In 2020, ASPEN designed the newest criteria for evaluation of RS risk. The update included more specific stratifications of caloric intake, amount of subcutaneous fat, and amount of muscle mass compared to those in the consensus statement for identifying adult malnutrition suggested by the group in 2012 [27]. Patients were classified as either moderate or significant risk (Table 3) [3]. Despite the attempt to evaluate more accurately the malnourished state, a few studies showed the 2020 ASPEN criteria were not suitable for identification of refeeding risks in critically ill patients. In a retrospective study of neurocritically ill patients, Liu et al. [28] compared the performances of 4 tools for assessment of refeeding risks, the Short Nutritional Assessment Questionnaire, the Global Leadership Initiative on Malnutrition (GLIM), the modified criteria of Britain’s National Institute for Health and Care Excellence (mNICE), and the ASPEN scales. All 4 tools showed low areas under the receiver operating characteristic curve (AUCs)<0.6. The modified ASPEN scale, which combined age and the Glasgow Coma Scale with the ASPEN criteria, showed an AUC of 0.664, still displaying low predictability, though it was a significant improvement from the original scale. Ha and Hong [15] demonstrated that even initial administration of dextrose solution and propofol could cause severe RS in critically ill patients. In addition, significant risk of RS was a predictive factor for 6-month mortality. Thus, it is essential to monitor the occurrence of RS even during initial resuscitation in patients with unstable metabolic state. Xiong et al. [9] reported the Malnutrition Universal Screening Tool and Sequential Organ Failure Assessment scores to be independent risk factors for RS in their retrospective study of neurocritically ill patients. Theirs is the only observational study that has investigated relevant factors other than those included in previous criteria. A tool for identifying RS risk only applicable to ICU patients should be created based on additional controlled studies.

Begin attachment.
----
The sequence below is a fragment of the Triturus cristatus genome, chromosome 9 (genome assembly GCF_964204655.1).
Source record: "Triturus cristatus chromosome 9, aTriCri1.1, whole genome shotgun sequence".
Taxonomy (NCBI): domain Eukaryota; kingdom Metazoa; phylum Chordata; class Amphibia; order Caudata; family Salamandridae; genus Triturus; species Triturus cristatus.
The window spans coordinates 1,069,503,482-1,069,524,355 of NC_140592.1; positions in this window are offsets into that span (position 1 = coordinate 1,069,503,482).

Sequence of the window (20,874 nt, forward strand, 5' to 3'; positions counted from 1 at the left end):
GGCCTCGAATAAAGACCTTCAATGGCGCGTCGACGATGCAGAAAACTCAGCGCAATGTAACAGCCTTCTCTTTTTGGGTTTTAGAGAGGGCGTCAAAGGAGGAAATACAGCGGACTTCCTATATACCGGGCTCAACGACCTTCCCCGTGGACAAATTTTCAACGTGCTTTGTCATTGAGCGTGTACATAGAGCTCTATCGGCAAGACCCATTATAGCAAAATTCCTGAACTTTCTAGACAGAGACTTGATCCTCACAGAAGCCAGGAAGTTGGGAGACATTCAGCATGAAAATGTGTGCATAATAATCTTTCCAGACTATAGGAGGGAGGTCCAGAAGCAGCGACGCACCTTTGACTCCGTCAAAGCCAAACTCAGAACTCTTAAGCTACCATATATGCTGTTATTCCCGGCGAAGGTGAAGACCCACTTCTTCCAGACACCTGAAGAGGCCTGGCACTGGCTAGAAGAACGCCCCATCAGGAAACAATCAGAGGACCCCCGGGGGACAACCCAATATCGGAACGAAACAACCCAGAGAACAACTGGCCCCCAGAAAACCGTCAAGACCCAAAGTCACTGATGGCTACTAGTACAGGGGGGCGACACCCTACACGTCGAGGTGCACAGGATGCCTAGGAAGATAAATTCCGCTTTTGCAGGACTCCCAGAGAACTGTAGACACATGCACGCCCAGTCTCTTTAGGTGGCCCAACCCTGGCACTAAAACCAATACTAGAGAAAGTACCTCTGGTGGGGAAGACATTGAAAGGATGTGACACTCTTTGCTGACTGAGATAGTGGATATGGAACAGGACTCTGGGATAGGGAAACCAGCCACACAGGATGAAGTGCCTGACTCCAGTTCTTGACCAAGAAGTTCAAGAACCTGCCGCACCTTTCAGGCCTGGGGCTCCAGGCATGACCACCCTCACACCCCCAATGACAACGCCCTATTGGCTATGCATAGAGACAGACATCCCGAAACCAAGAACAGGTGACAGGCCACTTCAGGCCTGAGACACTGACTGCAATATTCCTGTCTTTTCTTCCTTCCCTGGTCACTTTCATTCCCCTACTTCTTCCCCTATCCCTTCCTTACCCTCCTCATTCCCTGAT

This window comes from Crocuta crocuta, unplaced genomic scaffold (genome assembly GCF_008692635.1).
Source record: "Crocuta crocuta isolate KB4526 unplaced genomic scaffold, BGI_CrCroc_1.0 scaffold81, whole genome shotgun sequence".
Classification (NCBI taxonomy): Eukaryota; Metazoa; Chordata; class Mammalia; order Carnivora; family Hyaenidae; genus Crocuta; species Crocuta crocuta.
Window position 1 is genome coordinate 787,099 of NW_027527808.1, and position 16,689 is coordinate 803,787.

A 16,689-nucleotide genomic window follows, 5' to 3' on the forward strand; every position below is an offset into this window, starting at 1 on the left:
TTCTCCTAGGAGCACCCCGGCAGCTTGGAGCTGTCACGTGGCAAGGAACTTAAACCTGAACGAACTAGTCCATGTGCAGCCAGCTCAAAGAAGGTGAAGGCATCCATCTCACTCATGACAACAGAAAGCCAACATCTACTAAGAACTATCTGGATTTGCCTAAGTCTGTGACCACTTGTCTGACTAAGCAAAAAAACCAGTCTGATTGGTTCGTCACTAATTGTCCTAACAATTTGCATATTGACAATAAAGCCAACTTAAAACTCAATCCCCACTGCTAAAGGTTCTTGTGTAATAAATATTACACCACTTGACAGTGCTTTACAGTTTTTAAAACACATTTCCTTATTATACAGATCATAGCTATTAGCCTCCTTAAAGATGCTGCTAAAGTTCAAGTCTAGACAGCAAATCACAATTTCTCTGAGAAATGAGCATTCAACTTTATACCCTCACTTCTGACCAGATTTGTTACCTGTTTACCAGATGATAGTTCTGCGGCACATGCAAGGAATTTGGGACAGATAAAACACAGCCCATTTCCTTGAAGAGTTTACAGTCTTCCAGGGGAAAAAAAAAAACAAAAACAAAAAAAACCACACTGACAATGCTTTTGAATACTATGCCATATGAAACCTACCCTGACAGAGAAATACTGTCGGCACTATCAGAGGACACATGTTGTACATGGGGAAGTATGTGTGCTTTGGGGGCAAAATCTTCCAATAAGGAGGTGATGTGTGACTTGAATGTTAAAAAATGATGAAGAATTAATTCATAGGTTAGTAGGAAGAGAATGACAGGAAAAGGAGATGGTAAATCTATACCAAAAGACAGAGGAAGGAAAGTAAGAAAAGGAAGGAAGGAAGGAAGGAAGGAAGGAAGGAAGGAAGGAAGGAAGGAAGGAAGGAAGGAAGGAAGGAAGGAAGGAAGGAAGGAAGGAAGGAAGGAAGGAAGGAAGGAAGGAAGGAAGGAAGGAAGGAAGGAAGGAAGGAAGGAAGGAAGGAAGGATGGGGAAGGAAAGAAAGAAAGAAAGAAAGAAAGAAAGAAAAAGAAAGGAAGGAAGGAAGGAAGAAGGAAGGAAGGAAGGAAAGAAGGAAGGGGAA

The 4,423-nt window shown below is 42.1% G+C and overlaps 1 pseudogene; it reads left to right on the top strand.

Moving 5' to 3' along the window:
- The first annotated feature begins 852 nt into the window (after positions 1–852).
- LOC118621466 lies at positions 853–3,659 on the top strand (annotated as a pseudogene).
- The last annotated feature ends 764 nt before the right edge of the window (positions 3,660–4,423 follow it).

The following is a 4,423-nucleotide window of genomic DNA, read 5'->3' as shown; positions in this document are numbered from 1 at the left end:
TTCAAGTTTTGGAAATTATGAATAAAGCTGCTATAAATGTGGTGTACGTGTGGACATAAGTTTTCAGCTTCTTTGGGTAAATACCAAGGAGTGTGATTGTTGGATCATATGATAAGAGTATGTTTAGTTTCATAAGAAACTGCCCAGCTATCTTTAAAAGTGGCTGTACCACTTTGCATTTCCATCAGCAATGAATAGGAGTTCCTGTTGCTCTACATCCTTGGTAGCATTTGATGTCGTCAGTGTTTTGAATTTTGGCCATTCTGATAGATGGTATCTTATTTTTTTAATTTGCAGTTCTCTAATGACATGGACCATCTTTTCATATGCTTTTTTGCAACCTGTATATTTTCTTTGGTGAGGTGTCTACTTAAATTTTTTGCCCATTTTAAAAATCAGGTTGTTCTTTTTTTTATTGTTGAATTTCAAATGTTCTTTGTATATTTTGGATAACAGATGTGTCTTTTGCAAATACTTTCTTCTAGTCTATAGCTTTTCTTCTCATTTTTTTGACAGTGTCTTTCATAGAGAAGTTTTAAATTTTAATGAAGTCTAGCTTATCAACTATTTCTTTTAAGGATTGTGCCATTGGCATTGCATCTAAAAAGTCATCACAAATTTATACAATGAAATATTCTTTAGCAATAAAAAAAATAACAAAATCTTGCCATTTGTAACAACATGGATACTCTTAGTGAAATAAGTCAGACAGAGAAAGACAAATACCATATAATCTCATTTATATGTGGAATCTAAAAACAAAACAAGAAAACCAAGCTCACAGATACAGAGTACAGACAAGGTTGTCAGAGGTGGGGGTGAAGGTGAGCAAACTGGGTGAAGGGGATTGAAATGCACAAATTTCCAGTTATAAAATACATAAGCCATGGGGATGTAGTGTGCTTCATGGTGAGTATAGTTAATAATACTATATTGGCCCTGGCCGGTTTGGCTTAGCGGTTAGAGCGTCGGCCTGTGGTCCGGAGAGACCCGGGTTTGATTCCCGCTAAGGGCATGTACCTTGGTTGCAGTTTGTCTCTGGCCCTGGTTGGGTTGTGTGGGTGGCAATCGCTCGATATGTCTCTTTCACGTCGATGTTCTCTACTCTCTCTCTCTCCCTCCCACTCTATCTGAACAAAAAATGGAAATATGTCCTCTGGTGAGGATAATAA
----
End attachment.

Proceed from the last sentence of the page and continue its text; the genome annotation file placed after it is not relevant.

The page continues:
ASPEN consensus criteria for identifying adult patients at risk for RS

Moderate risk (2 risk criteria need to be met) Significant risk (1 risk criterion needs to be met)